Answer to a question: Philosophy and theology
Answer to a question: Philosophy and theology
In my opinion, there cannot be a more important question for Christian theologians, that this one : What should be the relationship between philosophy and Christian theology? When I invited questions, this one popped up and it didn’t surprise me. Even “ordinary Christians” who reflect on Christian beliefs must approach something like this question, even if it is not in a technical or scholarly manner.
The Christian debate on the relationship between philosophy and theology has begun at least at the beginning of the 3rd century in North Africa. I wrote about it in The History of Christian Theology: Twenty Centuries of Tradition and Reform (InterVarsity Press) —one of my best-selling and most influential books. (But not my magnum opus which is its sequel entitled The journey of modern theology: from reconstruction to deconstruction also published by InterVarsity Press.)
Egyptian Christian philosopher-theologian Origen of Alexandria (but who lived, taught, and worked primarily in Palestine in the Roman city of Caesarea) promoted an integration of Platonic philosophy and Christianity in books like On first principles (his magnum opus). In this he stood on the shoulders of the second century Christian philosopher-theologian Justin Martyr and the Alexandrian Christian philosopher-theologian Clement of Alexandria. All three believed that all truth is the truth of God wherever it is found and believed that Platonic philosophy had much to contribute to Christian theology.
The North African Christian theologian Tertullian responded harshly and negatively to Carthage in the early third century. According to him, philosophy was the source of all heresies and of his own question “What does Athens have to do with Jerusalem?” he replied “nothing”. He discouraged Christians from reading philosophy and argued that all pagan philosophy was dangerous to the good spiritual health and well-being of Christians. Ironically, however, most Tertullian scholars believe he was deeply influenced by Stoicism, perhaps without realizing it.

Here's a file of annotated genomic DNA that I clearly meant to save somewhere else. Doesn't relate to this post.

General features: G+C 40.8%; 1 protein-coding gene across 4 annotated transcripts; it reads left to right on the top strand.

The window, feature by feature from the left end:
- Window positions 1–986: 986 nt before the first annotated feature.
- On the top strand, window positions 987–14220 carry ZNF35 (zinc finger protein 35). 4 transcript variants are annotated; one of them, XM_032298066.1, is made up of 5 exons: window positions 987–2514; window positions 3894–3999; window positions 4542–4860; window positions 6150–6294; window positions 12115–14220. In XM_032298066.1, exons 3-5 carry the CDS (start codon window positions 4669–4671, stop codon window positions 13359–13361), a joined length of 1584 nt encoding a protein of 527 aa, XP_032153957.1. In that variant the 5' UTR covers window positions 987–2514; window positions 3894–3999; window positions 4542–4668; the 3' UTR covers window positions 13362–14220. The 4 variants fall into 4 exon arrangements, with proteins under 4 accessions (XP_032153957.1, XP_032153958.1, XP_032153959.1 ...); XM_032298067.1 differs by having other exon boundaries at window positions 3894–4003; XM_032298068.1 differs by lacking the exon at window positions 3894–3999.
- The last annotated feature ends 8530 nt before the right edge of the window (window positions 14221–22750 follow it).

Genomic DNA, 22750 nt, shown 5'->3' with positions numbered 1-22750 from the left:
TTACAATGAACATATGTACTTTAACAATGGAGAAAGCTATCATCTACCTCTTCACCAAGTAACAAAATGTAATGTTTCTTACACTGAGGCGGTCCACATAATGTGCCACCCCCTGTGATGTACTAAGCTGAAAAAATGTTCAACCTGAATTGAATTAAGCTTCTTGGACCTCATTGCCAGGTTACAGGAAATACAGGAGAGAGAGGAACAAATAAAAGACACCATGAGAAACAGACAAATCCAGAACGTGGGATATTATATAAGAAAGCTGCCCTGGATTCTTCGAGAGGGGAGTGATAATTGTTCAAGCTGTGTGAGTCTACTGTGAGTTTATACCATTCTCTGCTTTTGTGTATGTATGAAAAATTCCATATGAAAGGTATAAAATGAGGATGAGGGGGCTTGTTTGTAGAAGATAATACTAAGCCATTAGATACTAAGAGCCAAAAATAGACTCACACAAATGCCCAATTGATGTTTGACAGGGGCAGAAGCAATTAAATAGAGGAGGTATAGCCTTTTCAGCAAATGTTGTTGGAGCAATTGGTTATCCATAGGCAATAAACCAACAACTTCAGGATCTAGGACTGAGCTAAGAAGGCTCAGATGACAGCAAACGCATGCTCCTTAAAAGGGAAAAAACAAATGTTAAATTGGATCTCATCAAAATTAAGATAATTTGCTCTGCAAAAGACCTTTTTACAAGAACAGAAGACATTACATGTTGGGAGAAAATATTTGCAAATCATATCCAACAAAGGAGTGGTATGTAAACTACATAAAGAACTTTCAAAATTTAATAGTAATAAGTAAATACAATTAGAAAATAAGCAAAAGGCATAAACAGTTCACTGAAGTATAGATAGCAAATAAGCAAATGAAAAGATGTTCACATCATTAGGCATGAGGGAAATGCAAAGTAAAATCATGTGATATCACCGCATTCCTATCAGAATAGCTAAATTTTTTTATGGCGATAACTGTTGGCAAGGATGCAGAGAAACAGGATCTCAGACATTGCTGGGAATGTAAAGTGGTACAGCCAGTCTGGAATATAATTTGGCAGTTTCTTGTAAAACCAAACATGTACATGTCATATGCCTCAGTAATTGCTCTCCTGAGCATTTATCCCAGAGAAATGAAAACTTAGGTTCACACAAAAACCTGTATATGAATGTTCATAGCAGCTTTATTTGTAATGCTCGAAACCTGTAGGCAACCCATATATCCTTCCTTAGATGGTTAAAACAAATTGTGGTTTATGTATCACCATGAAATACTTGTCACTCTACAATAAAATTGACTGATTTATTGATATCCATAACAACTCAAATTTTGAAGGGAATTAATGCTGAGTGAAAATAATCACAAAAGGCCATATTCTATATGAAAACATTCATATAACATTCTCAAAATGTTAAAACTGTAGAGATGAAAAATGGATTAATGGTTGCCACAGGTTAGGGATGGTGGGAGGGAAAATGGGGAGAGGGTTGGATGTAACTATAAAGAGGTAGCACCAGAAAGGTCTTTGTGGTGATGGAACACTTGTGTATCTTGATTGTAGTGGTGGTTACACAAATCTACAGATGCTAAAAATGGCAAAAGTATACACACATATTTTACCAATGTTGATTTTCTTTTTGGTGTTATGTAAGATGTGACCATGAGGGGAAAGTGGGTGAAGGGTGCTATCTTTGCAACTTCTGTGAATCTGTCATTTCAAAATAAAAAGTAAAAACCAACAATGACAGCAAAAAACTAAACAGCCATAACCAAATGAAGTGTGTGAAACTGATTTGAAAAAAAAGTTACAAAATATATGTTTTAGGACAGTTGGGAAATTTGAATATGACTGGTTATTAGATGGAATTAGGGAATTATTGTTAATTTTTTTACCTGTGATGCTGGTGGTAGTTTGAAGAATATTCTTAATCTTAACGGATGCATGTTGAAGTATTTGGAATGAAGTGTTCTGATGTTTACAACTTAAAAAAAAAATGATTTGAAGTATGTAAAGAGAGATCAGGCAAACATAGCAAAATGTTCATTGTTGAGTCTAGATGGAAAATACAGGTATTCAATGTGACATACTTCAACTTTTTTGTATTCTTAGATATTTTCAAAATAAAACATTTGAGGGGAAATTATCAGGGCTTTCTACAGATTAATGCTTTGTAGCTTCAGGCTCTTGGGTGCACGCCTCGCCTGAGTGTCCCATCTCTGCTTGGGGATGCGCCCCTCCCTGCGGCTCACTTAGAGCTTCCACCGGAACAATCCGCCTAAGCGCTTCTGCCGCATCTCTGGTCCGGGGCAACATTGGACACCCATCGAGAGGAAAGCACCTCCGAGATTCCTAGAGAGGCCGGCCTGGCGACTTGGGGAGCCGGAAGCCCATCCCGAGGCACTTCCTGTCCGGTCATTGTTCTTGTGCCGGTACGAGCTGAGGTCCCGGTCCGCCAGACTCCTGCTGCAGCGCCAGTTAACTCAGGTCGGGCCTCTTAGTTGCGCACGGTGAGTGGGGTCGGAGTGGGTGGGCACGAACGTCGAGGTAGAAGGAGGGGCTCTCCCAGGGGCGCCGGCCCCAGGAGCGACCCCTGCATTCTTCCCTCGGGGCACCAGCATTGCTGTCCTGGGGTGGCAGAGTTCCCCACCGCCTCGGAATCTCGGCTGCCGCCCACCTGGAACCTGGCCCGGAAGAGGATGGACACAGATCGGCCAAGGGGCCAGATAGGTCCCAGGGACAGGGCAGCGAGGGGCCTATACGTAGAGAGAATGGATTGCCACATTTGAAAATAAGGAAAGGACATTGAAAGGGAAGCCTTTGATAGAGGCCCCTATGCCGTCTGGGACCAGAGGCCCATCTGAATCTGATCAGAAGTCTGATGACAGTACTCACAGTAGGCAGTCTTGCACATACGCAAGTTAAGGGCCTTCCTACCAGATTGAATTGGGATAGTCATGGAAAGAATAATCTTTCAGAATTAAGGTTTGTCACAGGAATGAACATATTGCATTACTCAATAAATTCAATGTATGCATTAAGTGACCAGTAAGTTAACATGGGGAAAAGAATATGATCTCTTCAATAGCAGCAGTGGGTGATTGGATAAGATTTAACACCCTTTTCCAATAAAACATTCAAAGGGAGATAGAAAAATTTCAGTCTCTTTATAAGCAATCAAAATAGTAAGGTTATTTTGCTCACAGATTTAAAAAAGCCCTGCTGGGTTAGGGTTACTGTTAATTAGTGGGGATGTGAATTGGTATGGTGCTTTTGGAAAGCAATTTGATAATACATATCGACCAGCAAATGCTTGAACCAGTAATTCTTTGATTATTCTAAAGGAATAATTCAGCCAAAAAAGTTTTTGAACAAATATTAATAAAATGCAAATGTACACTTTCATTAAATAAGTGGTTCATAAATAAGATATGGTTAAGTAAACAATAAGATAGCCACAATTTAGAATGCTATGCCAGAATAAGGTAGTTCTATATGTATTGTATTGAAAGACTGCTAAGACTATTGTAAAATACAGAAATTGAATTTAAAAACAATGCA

I have to keep my answer brief, so please read on….
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It is my carefully considered opinion, after many years of study in both philosophy and theology, that philosophy, as the basic set of questions and answers about knowledge and being, has value. real for Christian theology. But I am somewhere between Tertullian and Origen.
Non-Christian philosophy (and I believe there is a Christian philosophy rooted in the Bible that I wrote about in The Essentials of Christian Thought: Seeing Reality Through Biblical History [Zondervan]) brings two main things to Christian theology: questions about knowing and being and logic or the basic rules of thought. I do not think there is a philosophical system that is necessary for Christian theology, but I think there are some that offer views that are useful for Christian theology when the Bible is silent on an important subject. It is therefore a third possible “thing” that non-Christian philosophy could usefully contribute to Christian theology.
However, I don’t think Thomas Aquinas should have relied so much on Aristotle to answer questions about Christianity. I think he went beyond useful integration in elevating a pagan thought system to an authority equal to Scripture itself. Of course, he didn’t think so. But, to me, he stands out as a Christian with good intentions who simply went too far in tying a particular philosophical system to Christian theology. And this has happened many times in Christian history. Tertullian was right to warn against this.
Now, Origen was right about use a philosophical system (Middle Platonism) to answer certain questions that the Bible does not answer. Perhaps a better example of this is Augustine who used neo-Platonism to explain to Christians and non-Christians that evil is not a “something” but the absence of good. On this point, he was right (like Gregory of Nyssa before him).
Modern liberal theologian Paul Tillich was correct with his concept of the “correlation method”, but he misinterpreted it. The method of correction simply says, more fundamentally, that philosophy raises the questions which theology must answer. (However, I disagree insofar as Tillich meant that theology alone answers questions of philosophy.) According to the correlation method, theology answers questions of philosophy from revelation.
Much more could be said about this, but I’ll leave it at that for now.
More fundamentally, I think philosophy raises questions that theology answers from revelation and contributes to the ground rules of logic that even theology must adhere to. I don’t believe that good theology ever asserts pure logical contradictions. A paradox is always a task to be deepened even if some of them will never be relieved in this world before the sky.
This is a totally inadequate answer to the excellent question and which continues to torment theology and will do so to the point of eschaton. But I hope this will inform a possible approach to relating philosophy to theology.
I will close by saying that I think philosophy helps theology “fill in the gaps” when the revelation is silent or obscure and the question is important. However, theology should always make it clear that purely philosophical answers are speculative and not essential to Christianity itself.
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